# Data model for tracking currency in a safe [closed]

I am attempting to design an application that tracks currency and recent transactions in a safe. I am using entity-framework code-first in a wpf desktop application.

The first goal is to be able to track whats currently in the safe. For example - 87 Ones, 55 Twos, 76 fives, etc..

The second goal is to be able to track recent deposits/withdrawals into/out of the safe. For example - user X deposited 5 ones, 10 fives on 1/1/14.

Is the following a reasonable entity framework data model to accomplish this?

class Safe
{
public int SafeId { get; set; }

public CurrencySet Totals { get; set; }

public ICollection<SafeTransaction> SafeTransactions { get; set; }
}

class CurrencySet
{
public int CurrencySetId { get; set; }

public int Ones { get; set; }
public int Twos { get; set; }
public int Fives { get; set; }
public int Tens { get; set; }
public int Twenties { get; set; }
public int Fifties { get; set; }
public int Hundreds { get; set; }
}

class SafeTransaction
{
public int SafeTransActionId { get; set; }

public TransactionType TransactionType { get; set; }

public User User { get; set; }

public CurrencySet Currency { get; set; }

public DateTime TimeStamp { get; set; }

}

enum TransactionType
{
Withdrawal,
Deposit
}


One concern I have is tracking non-US currency. Not a requirement currently, but maybe in the future.

-

## closed as off-topic by Mat's Mug, Edward, 200_success♦Jul 19 '14 at 22:46

This question appears to be off-topic. The users who voted to close gave this specific reason:

• "Questions containing broken code or asking for advice about code not yet written are off-topic, as the code is not ready for review. Such questions may be suitable for Stack Overflow or Programmers. After the question has been edited to contain working code, we will consider reopening it." – 200_success
If this question can be reworded to fit the rules in the help center, please edit the question.

I don't think that this code is sufficiently complete to be reviewable. –  200_success Jul 19 '14 at 19:23
This question appears to be off-topic because improving data model design changes what the code does; code review answers normally improve how code does what it does, without changing what it does. –  Mat's Mug Jul 19 '14 at 20:06
Where would the more appropriate place for a question like this be? –  dan Jul 19 '14 at 20:45

One concern I have is tracking non-US currency. Not a requirement currently, but maybe in the future.

You're right to be concerned about the flexibility of your approach: what would Twos return in a currency that doesn't have toonies?

Taking future considerations into account, I think you need to re-think your model.

### CurrencySet

By modeling the CurrencySet entity the way you have, you've pretty much hard-coded the currency paper's nominal values:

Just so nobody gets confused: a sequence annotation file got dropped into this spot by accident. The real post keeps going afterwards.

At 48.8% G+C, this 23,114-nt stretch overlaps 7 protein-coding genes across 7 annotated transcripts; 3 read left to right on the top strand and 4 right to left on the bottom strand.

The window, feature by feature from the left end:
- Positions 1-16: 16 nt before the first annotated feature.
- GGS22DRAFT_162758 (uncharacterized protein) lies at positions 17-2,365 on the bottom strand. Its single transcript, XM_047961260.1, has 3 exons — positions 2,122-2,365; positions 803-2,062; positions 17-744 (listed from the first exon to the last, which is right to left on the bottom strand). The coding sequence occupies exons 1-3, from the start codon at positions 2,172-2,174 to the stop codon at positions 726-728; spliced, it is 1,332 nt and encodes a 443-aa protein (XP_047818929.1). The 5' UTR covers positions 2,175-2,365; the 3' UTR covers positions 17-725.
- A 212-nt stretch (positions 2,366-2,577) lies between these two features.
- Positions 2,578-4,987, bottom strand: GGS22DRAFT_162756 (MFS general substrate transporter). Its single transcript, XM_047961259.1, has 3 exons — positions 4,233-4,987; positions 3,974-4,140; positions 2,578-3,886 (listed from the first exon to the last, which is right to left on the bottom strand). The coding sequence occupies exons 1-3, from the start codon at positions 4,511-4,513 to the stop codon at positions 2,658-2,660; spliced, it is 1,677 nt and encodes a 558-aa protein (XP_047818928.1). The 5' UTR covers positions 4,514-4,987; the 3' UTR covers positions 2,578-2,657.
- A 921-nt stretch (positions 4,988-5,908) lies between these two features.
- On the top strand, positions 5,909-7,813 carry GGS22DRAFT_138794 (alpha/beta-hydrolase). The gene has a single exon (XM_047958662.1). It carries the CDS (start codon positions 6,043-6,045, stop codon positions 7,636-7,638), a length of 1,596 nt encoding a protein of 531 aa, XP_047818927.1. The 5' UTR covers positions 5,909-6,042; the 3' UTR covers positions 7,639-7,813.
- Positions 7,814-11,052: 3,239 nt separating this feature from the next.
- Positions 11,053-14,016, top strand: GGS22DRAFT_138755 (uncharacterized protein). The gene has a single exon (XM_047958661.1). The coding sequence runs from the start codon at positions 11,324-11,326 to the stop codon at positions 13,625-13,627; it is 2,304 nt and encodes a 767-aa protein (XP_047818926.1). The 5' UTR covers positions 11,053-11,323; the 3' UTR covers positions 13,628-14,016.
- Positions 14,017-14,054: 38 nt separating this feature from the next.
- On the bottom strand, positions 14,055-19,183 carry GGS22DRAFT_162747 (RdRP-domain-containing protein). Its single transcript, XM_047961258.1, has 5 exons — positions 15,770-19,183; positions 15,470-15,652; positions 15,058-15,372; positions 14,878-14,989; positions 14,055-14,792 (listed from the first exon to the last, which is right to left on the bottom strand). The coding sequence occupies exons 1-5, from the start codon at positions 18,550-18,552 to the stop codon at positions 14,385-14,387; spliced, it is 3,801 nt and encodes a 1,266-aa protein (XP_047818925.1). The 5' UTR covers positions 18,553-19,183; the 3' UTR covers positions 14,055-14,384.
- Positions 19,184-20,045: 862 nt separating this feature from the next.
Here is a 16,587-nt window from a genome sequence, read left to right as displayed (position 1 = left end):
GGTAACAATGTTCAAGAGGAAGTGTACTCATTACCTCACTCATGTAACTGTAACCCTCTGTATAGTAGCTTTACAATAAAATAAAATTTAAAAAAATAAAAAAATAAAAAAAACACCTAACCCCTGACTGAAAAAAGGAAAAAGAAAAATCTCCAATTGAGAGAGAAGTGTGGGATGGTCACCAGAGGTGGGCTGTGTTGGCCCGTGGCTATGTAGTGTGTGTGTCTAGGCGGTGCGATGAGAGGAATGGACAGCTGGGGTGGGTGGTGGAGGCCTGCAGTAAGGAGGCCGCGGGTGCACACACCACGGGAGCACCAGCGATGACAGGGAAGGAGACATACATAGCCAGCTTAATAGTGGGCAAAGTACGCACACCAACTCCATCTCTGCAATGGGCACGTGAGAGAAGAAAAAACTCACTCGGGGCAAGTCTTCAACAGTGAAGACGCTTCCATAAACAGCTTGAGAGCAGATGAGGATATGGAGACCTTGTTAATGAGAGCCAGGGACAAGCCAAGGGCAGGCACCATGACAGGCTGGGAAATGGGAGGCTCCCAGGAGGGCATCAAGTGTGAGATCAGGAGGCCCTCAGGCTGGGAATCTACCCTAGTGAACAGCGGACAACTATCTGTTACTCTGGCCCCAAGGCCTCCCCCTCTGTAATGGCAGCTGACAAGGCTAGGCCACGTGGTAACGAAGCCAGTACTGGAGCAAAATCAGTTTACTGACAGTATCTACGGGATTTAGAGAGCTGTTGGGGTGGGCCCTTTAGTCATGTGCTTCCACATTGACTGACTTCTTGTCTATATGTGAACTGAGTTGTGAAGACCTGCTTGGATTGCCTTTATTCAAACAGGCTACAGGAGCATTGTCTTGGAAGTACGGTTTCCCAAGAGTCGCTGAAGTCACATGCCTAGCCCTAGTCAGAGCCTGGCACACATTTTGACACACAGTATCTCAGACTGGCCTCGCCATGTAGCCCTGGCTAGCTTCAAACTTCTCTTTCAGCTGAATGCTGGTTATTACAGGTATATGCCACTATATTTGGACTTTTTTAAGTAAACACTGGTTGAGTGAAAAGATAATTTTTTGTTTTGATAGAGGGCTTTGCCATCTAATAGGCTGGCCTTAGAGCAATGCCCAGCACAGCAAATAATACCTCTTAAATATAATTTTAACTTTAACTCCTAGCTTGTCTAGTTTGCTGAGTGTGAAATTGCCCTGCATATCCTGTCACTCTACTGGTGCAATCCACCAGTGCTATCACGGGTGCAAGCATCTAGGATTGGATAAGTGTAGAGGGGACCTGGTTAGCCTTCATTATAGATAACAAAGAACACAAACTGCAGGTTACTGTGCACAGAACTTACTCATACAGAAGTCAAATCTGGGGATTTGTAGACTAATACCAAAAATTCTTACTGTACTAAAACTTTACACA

class CurrencySet
{
public int CurrencySetId { get; set; }

public int Ones { get; set; }
public int Twos { get; set; }
public int Fives { get; set; }
public int Tens { get; set; }
public int Twenties { get; set; }
public int Fifties { get; set; }
public int Hundreds { get; set; }
}


I'd suggest something like this:

public class Currency
{
public int Id { get; set; }
public string Code { get; set; }
public string CultureName { get; set; } // for number formats

public virtual ICollection<CurrencyExchangeRate> CurrencyExchangeRates { get; set; }
public virtual ICollection<CurrencyPaper> CurrencyPapers { get; set; }
}

public class CurrencyExchangeRate
{
public int Id { get; set; }
public int CurrencyId { get; set; }
public int ReferenceCurrencyId { get; set; }

public decimal Rate { get; set; }

public virtual Currency Currency { get; set; }
public virtual Currency ReferenceCurrency { get; set; }
}

public class CurrencyPaper
{
public int Id { get; set; }
public int CurrencyId { get; set; }

public decimal NominalValue { get; set; }
public string SerialNumber { get; set; }
public string Issuer { get; set; }
public int YearIssued { get; set; }

public virtual Currency Currency { get; set; }
}


Now you can detect currency paper with consecutive serial numbers if you want, and your Safe can contain papers in many currencies, and calculate the total value in $USD, CDN$, €EUR or ¥YEN, given the exchange rate for \$USD as a reference currency.

Granted, me putting SerialNumber, Issuer and YearIssued in there is pushing it, but it makes a point: this model is much closer to the actual real-world objects - an approach with its own pros and cons.

### Safe

Doing this turns your Safe into an actual safe that literally contains money - it also means the calculating the Totals is a method that has nothing to do in the data itself:

public class Safe
{
int Id { get; set }

//...

public virtual ICollection<CurrencyPaper> CurrencyPapers { get; set; }
public virtual ICollection<TransactionLog> TransactionLogs { get; set; }
}


### SafeTransaction

It's really a log entry more than the transaction itself: I think I'd call it TransactionLog though.

Now what your code is doing, is logging the number of individual CurrencyPaper instances that were involved in a transaction. To do this with the approach I'm suggesting, you might want to break the transaction logs in two tables for full details: one with "header", another with "details" (enabling tracking of individual CurrencyPaper instances) - but that's certainly overkill. You could also just track the total amount deposited/withdrawn, given a Currency.

• Navigation properties should be virtual
• Be consistent about FK properties - your SafeTransaction doesn't have them.
• Naming is ok - although I prefer the entity key to be called Id.
-